See Ronny Reich and Eli Shukron, “Light at the End of the Tunnel,” BAR 25:01.


Aryeh Shimron, “Warren’s Shaft: No, It Really Was Not Used to Draw Water,” BAR 30:04.



For that matter, Shimron simply pointed out that the chisel marks show that the lower tunnel was dug from both sides. This is a known fact (see p. 75 and notes 8, 9 of my original article). Repeating this is not a substitute to an understanding of the entire system. The chisel marks do not prove how it was dug; they represent only the last phase of the work, probably when the tunnel was enlarged. And this was indeed done from both sides. The original tunneling, however, was probably done from the spring downward to the shaft. Furthermore, anyone who visits the “cave” below the shaft will notice that it is not nicely worked (to say the least), and is very different from most of the tunnel that connects it to the spring. Clearly, if done in one act we would have expected all parts to be constructed in a similar fashion. The difference clearly shows that there were several stages in the tunneling (no matter how much time separated the various stages), and the chisel marks reflect only the final stage.


See Amihai Mazar, “Jerusalem’s Water Supply in the First Temple Period,” in Shmuel Ahituv and Benjamin Mazar, eds., The History of Jerusalem: The Biblical Period (Jerusalem: Yad Ben Zvi, 2000), p. 197 (Hebrew). The actual flow varies greatly, from about 700 to 4,750 cubic meters per day, depending on annual precipitation; Alon De Groot, “Water Systems in Jerusalem in the First Temple Period,” in Donald Amit and Rivka Gonen, eds., Jerusalem in the Time of the First Temple (Jerusalem: Yad Ben Zvi, 1991), p. 124 (Hebrew).


Apparently all scholars agree that the bottom of the shaft was low enough for some water to be collected in it—after all, the common perception of the shaft’s function until Reich’s and Shukron’s discoveries was based on this premise. Furthermore, Reich and Shukron remeasured the shaft and explicitly claim that water was collected at its bottom. The debate was only whether water was actually drawn or not (for this, see my original article).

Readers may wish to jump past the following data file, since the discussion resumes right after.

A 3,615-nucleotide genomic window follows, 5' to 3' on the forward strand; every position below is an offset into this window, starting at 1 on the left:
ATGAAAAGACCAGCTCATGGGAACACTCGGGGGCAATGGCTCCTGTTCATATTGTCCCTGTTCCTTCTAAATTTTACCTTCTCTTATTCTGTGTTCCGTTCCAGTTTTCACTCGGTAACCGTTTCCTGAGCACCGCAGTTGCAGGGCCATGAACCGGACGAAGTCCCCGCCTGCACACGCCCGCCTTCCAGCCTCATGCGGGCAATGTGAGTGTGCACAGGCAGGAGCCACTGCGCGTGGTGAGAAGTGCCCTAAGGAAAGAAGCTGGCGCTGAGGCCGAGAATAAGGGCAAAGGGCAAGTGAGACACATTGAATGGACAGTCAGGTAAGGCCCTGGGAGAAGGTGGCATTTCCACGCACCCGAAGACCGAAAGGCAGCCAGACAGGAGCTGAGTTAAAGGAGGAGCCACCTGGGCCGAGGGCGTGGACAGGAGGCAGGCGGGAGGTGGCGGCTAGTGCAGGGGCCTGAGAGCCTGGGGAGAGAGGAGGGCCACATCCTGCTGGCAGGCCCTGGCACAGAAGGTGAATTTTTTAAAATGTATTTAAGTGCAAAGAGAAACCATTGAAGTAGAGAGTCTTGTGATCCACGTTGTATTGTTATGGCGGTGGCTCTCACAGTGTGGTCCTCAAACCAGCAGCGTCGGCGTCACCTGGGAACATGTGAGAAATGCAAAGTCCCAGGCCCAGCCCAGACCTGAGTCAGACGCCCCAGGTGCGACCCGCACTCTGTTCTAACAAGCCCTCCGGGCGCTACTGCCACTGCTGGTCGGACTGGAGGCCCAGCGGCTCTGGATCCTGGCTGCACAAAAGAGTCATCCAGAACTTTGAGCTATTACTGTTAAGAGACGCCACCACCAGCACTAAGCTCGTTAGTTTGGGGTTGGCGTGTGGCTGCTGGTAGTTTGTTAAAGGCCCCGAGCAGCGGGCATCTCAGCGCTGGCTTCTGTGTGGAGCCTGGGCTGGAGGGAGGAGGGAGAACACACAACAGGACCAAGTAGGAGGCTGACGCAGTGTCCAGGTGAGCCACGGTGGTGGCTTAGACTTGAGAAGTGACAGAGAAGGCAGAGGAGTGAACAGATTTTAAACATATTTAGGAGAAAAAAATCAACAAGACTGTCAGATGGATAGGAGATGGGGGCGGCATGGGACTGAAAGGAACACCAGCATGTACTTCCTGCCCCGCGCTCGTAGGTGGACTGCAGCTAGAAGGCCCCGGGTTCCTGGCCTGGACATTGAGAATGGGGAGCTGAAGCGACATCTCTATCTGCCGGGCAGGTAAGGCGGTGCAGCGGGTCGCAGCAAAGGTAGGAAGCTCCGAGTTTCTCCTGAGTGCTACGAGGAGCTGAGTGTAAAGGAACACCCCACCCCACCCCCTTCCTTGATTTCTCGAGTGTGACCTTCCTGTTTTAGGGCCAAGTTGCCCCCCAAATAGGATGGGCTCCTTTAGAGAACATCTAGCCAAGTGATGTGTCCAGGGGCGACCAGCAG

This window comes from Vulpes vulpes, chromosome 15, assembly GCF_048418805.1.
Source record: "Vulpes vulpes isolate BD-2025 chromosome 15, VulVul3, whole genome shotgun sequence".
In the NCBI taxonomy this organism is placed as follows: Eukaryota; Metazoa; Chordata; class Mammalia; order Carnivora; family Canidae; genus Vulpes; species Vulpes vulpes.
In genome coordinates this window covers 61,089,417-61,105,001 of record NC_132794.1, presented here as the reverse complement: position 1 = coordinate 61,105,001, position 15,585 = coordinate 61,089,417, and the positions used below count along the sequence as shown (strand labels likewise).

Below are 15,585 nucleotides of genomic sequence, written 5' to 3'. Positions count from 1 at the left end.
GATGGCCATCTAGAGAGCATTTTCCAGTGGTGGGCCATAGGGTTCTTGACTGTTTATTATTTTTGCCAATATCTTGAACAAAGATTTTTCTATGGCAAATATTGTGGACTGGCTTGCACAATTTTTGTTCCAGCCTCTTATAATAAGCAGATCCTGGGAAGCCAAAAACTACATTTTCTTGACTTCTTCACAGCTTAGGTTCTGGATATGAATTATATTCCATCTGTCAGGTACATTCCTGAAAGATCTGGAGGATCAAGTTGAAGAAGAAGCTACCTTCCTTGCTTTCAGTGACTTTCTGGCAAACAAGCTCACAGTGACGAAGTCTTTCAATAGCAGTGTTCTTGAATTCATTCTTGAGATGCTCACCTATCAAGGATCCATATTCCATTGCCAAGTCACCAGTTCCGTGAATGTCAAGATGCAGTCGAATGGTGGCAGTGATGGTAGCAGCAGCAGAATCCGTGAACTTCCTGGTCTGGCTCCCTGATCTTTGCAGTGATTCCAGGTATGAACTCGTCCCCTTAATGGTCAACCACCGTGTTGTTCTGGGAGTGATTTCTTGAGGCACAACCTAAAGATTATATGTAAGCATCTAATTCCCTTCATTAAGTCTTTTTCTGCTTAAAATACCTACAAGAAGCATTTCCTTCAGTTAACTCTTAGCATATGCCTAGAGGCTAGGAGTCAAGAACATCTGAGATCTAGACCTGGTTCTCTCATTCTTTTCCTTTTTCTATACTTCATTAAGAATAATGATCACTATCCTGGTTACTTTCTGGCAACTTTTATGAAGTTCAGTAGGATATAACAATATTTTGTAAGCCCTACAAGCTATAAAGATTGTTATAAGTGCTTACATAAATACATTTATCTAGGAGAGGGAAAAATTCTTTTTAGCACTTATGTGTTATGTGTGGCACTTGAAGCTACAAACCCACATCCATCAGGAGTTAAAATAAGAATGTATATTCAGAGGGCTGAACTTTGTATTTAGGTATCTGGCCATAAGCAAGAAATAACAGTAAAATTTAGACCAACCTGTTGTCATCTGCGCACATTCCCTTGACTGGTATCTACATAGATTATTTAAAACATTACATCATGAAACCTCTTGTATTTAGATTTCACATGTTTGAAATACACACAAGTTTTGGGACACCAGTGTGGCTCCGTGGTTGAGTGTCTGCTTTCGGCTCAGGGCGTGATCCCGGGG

Faust also argues that “the current wall [separating Warren’s Shaft] is no earlier than Hezekiah’s Tunnel.”


Shimron finds this exchange “murky.” This is astonishing, to say the least. Shimron concluded his original response to my paper, and for no apparent reason, by questioning whether I even visited the site, and suggested that I might therefore join “the many other armchair theoreticians who have unsuccessfully attempted to unravel the secrets of ancient Jerusalem’s underground waterworks.” I don’t know what led Shimron to raise such ridiculous allegations, but after throwing mud into what was an academic discussion, his self-righteousness is absurd.


And he continues to misrepresent my views: Shimron, for some reason, repeatedly claims (twice in his final response and once in his original one) that I base my argument entirely on Vincent’s description. One can but wonder why?


See my reply to him earlier, which he didn’t address. I should reitirate that I brought up this issue in my original paper only to claim that if water couldn’t have been raised through the shaft, it was clearly impossible to raise stones (see pp. 74–76 of my original paper). As we will see, it doesn’t really matter how it was dug.


That water flow to the bottom of the shaft is not only a result of old measurements. Reich and Shukron (1999, p. 33) have now remeasured the shaft, and explicitly claim that water was collected at its bottom. (They only suggested that the level “was not deep enough to allow a bucket dropped from above to sink conveniently into the water and be filled”—a claim for which I explained the function of the damming walls. The debate, therefore, was only whether water was actually drawn or not!) Contrary to his claim, however, it is clear that Shimron does not follow in Reich and Shukron’s footsteps.


Or unless there was a wall that disconnected the two even before the construction of Hezekiah’s Tunnel, but even Shimron did not raise such a speculation.